This roadmap commences with the assessment that the Caribbean is in crisis, and that this “crisis would be a terrible thing to waste”. Coupled with the external pressures for revenue reform, is the internal realities of societal abandonment – more and more of the labor pool has migrated to foreign lands in search of better economic opportunities – lowering the tax-paying base in the country. The book describes the sad state of affairs in Caribbean locales like Puerto Rico (Page 303) and the Bahamas 2nd city of Freeport (Page 112). As a planning tool, the roadmap accepts the challenge to adapt for the changes with a Declaration of Interdependence, pronouncing the need for regional solutions (Page 12). The statement is included as follows:

Whereas government services cannot be delivered without the appropriate funding mechanisms, “new guards” must be incorporated to assess, accrue, calculate and collect revenues, fees and other income sources for the Federation and member-states. The Federation can spur government revenues directly through cross-border services and indirectly by fostering industries and economic activities not possible without this Union.

The strategy is to confederate all the 30 member-states of the Caribbean, despite their language and legacy, into an integrated “single market”. Tactically, this will allow a separation-of-powers between the member-states governments and federal agencies, allowing for efficient economies-of-scale for revenue collection systems, processes and people. Yes, astute application of technology is cited as a key solution. In total, the Go Lean book details series of community ethos, strategies, tactics, implementations and advocacies to deliver new solutions:

Anecdote Puerto Rico – The Greece of the Caribbean Page 18
Community Ethos – Money Multiplier Page 22
Community Ethos – “Crap” Happens Page 23
Community Ethos – Lean Operations Page 24
Community Ethos – Return on Investments (ROI) Page 24
Community Ethos – Cooperatives Page 25
Community Ethos – Ways to Improve Sharing Page 35
Strategic – Vision – Integrated region in a Single Market Page 45
Strategic – Vision – Agents of Change – Technology Page 57
Strategic – Vision – Agents of Change – Globalization Page 57
Tactical – Confederating a Non-sovereign Union Page 63
Tactical – Fostering a Technocracy Page 64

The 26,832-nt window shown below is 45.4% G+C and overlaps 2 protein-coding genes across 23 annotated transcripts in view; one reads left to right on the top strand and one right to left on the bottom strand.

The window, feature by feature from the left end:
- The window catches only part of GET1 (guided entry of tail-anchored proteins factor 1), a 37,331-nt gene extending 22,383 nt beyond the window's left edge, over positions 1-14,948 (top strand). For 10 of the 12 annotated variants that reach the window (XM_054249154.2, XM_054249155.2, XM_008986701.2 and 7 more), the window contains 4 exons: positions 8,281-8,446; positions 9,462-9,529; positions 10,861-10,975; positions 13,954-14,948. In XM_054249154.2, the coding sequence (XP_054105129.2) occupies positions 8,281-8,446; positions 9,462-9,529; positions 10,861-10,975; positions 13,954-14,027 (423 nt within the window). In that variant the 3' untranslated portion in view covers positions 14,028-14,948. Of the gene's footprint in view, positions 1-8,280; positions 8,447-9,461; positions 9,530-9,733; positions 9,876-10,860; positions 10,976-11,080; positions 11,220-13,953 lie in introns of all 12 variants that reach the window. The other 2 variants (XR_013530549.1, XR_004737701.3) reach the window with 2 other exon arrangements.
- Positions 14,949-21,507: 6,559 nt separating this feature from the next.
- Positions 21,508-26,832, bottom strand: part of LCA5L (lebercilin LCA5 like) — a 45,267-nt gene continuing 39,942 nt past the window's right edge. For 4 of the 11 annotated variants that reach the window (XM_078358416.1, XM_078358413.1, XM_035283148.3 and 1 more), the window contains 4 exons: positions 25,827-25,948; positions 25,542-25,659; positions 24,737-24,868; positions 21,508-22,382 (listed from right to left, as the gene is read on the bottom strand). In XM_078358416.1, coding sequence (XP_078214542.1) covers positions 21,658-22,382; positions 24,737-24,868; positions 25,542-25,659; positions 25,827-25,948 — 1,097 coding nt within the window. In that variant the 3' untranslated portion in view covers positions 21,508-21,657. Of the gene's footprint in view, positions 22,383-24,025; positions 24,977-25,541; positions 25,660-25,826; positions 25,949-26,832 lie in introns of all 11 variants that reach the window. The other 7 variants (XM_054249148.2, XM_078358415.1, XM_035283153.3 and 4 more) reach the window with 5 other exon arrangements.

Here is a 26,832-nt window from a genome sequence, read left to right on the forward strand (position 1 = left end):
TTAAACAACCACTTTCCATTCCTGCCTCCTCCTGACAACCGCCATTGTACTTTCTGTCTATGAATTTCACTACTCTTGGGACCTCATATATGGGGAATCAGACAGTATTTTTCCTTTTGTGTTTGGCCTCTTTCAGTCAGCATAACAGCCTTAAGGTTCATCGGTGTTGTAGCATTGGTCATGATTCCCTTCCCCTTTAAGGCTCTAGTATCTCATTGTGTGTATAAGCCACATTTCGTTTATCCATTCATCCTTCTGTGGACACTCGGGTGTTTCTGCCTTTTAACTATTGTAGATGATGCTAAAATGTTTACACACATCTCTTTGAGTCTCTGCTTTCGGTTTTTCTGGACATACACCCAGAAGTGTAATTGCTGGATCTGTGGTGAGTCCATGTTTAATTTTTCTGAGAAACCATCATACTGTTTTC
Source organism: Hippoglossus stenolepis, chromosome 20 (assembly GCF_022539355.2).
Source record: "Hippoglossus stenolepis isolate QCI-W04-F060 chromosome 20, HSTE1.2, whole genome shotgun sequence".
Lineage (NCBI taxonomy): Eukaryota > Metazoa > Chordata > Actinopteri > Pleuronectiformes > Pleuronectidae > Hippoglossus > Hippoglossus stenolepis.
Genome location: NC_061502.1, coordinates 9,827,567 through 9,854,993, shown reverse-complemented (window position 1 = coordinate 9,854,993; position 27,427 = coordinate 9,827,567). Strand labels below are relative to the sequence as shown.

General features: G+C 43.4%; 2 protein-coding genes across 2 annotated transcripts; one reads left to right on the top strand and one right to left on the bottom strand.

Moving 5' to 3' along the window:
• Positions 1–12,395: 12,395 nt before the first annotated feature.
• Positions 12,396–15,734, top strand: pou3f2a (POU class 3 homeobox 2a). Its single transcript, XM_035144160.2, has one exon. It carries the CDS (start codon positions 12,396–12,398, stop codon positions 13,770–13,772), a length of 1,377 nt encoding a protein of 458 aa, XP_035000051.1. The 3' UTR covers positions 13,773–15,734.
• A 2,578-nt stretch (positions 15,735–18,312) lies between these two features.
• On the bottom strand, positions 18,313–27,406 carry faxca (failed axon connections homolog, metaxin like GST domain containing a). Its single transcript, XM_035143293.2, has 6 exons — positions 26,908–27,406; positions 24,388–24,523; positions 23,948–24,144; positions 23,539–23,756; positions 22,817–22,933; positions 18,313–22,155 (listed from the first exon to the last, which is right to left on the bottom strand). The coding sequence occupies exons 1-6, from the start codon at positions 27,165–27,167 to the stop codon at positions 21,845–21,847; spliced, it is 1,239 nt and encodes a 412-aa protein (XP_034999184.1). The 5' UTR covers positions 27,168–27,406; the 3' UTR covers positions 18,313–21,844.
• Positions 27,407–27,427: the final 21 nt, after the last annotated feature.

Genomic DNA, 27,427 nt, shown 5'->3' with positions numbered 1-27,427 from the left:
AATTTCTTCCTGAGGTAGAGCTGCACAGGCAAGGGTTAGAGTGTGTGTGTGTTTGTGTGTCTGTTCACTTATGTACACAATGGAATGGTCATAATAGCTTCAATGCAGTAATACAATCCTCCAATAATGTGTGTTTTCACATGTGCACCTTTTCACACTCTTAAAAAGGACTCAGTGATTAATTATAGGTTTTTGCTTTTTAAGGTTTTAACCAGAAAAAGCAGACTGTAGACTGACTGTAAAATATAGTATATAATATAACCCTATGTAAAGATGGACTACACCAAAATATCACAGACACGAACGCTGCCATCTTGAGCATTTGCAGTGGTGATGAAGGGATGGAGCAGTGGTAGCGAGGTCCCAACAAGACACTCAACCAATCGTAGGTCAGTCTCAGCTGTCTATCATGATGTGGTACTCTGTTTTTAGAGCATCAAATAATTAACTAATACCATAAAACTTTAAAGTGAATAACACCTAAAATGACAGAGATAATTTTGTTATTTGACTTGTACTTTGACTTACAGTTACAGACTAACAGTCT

Tactical – Growing to $800 Billion – Trade & Globalization Page 70
Tactical – Separation of Powers – Union Revenue Admin. Page 74
Anecdote – “Lean” in Government Page 93
Implementation – Ways to Pay for Change Page 101
Implementation – Deploying Data Centers Page 106
Implementation – Ways to Deliver Page 109
Implementation – Ways to Better Manage Debt Page 114
Advocacy – Ways to Grow the Economy Page 151
Advocacy – Ways to Mitigate Black Markets Page 165
Advocacy – Ways to Improve Governance Page 168
Advocacy – Ways to Improve Local Governments Page 169
Advocacy – Ways to Better Manage the Social Contract Page 170
Advocacy – Revenue Sources for Administration Page 172
Advocacy – Ways to Foster Cooperatives Page 176

All in all, the CU/Go Lean supports all governments’ efforts to collect legitimately authorized taxes.

Pay Caesar’s things to Caesar” – so declares the Go Lean book (Page 144), quoting Jesus Christ from the Bible at Mark 12:17. While Jesus Christ teachings are not portended to be economic lessons, this rendering in the roadmap posits that this and other bible teachings are economically sound. The Bahamas, the Caribbean country in the foregoing news article, lays claim to a Christian heritage. It is time for this country, and all the Caribbean, to “put their money where their mouth is”.

Now is the time for all of the Caribbean, the people and governing institutions, to lean-in for the changes described in the book Go Lean … Caribbean. The local governments need their revenues. They are part of the eco-system to elevate Caribbean life, culture and systems of commerce.

Download the book Go Lean … Caribbean – now!